Port tanning salon finds plenty of clients trying to get through dreary winter
Bob Wieland can see a direct correlation between the weather outside and the volume of business he sees at his Port Washington tanning salon, the Beach Tan.
“At this time of year, everyone who walks in the door says how sick and tired they are of winter. This winter, I have been hearing it even more than last year, which everyone agrees was horrible,” Wieland said.
“Winter is by far our busiest season with customers coming in pretty steady from February until mid-April, or later if spring is late in arriving.”
Then, he said, there is another surge in customers — Wieland calls them tanners — as summer gets closer.
“There comes a point where tanners are thinking about how they are going to look in swimming suits and shorts,” he said.
“That is especially true for those who don’t want to look like they spent the last four months living in the basement.”
One tanning session provides the equivalent of being out in the sun for about three hours, he said.
Wieland said 90% of his clients are women looking for “a healthy glow,” although many regulars of either gender say the tanning sessions provide more than a cosmetic browning.
The demand for tanning sessions soars with the high-school set when prom and homecoming seasons roll around and young women want to look their best in their dresses.
Wieland said pre-vacation tanning sessions are also popular with people planning trips to sunnier climes.
“There are guys who come in before they head off to Jamaica or Mexico and want to spend as much time as they can in the sun. They’ll come back and say, ‘I’ve never been on a vacation like that where I didn’t get really burned,’” he said.
Each tanning room has a locked door so there is no way of telling, but Wieland said he would guess most of those who are tanning take all of their clothes off during their sessions.
“It is the whole thing about tan lines,” he said.
Wieland said about 20% of his clients come in year ’round, some as often as once a week to maintain their tan.
The tanning industry is now tightly regulated by the Food and Drug Administration, and Wieland said operators have to be careful to avoid making claims about the health benefits of tanning — such as boosts in Vitamin D levels — but he said tanners regularly say there is a noticeable difference in the way they feel after a session.
“In years past, the industry didn’t do a very good job of self-policing, so now we have the FDA,” he said.
The medical community is willing to concede moderate tanning can improve certain types of skin conditions.
In the wake of countless horror stories and even urban legends about customers falling asleep while tanning, Wieland said, all his tanning beds are controlled from a central computer panel.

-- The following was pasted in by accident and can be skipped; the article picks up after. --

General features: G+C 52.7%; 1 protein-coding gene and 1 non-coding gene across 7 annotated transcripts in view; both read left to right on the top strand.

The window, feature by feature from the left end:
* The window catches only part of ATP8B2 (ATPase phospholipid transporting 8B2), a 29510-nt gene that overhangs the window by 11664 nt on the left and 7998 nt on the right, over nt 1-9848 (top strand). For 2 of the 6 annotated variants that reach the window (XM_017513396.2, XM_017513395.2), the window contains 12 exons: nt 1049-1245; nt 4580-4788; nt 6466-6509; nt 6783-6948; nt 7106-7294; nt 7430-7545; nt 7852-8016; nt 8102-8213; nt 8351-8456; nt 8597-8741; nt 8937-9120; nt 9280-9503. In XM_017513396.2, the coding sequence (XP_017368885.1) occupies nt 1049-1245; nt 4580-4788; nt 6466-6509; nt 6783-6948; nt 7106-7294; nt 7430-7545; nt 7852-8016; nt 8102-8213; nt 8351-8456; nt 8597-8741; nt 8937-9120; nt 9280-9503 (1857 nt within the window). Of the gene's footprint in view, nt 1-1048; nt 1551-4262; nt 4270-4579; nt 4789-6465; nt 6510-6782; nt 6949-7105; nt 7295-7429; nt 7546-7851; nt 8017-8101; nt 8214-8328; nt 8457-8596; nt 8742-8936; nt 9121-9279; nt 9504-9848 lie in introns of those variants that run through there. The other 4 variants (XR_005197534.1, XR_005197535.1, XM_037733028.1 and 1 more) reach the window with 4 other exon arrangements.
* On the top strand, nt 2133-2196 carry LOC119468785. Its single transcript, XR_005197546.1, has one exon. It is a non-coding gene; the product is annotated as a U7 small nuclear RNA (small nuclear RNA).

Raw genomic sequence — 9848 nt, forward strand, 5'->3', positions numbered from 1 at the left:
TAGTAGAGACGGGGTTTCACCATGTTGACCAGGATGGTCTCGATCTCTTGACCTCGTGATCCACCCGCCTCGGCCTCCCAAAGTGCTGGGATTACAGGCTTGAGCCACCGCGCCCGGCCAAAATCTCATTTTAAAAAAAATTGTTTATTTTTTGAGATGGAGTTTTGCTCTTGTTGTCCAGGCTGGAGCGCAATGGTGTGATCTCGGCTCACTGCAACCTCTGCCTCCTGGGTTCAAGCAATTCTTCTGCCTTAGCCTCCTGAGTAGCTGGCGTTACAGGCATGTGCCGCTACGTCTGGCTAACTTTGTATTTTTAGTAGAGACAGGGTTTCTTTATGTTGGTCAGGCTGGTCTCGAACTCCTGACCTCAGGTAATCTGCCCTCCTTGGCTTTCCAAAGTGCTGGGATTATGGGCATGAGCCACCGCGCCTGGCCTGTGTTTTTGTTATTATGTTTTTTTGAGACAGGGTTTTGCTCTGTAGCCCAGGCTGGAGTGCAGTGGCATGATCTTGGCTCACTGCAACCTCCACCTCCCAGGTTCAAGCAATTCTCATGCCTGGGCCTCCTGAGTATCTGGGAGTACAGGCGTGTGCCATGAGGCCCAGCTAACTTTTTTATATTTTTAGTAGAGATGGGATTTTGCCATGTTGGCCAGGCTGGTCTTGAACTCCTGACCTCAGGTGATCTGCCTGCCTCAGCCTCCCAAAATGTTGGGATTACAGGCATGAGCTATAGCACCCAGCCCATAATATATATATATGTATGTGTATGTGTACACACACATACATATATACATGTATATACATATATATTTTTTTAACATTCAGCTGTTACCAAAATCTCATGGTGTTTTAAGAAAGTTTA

“When someone comes in for the first time, I won’t let them on the bed for more than six minutes,” Wieland said.
“Some people may argue that they want to be on the bed longer, but I have the final say. There are three basic skin types, and I can pretty much tell what the starting point for a person should be when they walk in. If they are fair-skinned and burn easily in the sun, they are just as likely to burn on a tanning bed.”
The Beach has three styles of clam shell-style tanning beds, ranging from 20-minute beds with 32 100-watt ultraviolet tubes to 12-minute beds with 42 160-watt tubes.
There are also two stand-up tanning booths for those who want to be evenly tanned.
The systems are calibrated so the 12-minute beds offer the same level of exposure as the 20-minute beds.
Each bed is equipped with radios and CD players to entertain lounging tanners, as well as cooling fans to keep them comfortable.
Single tanning sessions cost as little as $8 at the Beach, with volume discounts offered to repeat customers. Unlimited three-month access costs between $100 and $150, depending on the strength of the tanning bed used.
Wieland said the tanning beds “last forever” but need regular maintenance — including replacement of the florescent tubes and ballasts.
New tanning beds cost about $6,500, but can cost as much as $55,000 for high-end models.
Wieland said he is meticulous in keeping the tanning beds clean, with the computer console alerting him when a bed needs to be sanitized.
He started his first tanning business near the campus of the University of Wisconsin-Milwaukee about a decade ago. That salon had 35 tanning beds and averaged 600 customers a day.
“That was our target demographic, twenty-somethings who wanted a quick tan,” Wieland said.
After moving to California for a couple of years, he decided to return to Wisconsin, hoping to open a studio in Madison.
The lease for the building he was looking at in Madison fell through, and Wieland ended up opening the Beach Tan in Port Washington in 2010.
He stored his tanning beds in Port during his West Coast hiatus. Then, a space opened on South Spring Street.
“Port Washington isn’t Madison, but it has worked out pretty well,” he said.
Image information: THE BEACH TAN in Port Washington offers a brief respite for winter-weary customers. Owner Bob Wieland (above) showed one of his salon’s 12-minute tanning beds. The operation of each tanning bed and booth is controlled from a central console so clients can’t get overexposed to ultraviolet light. Photo by Mark Jaeger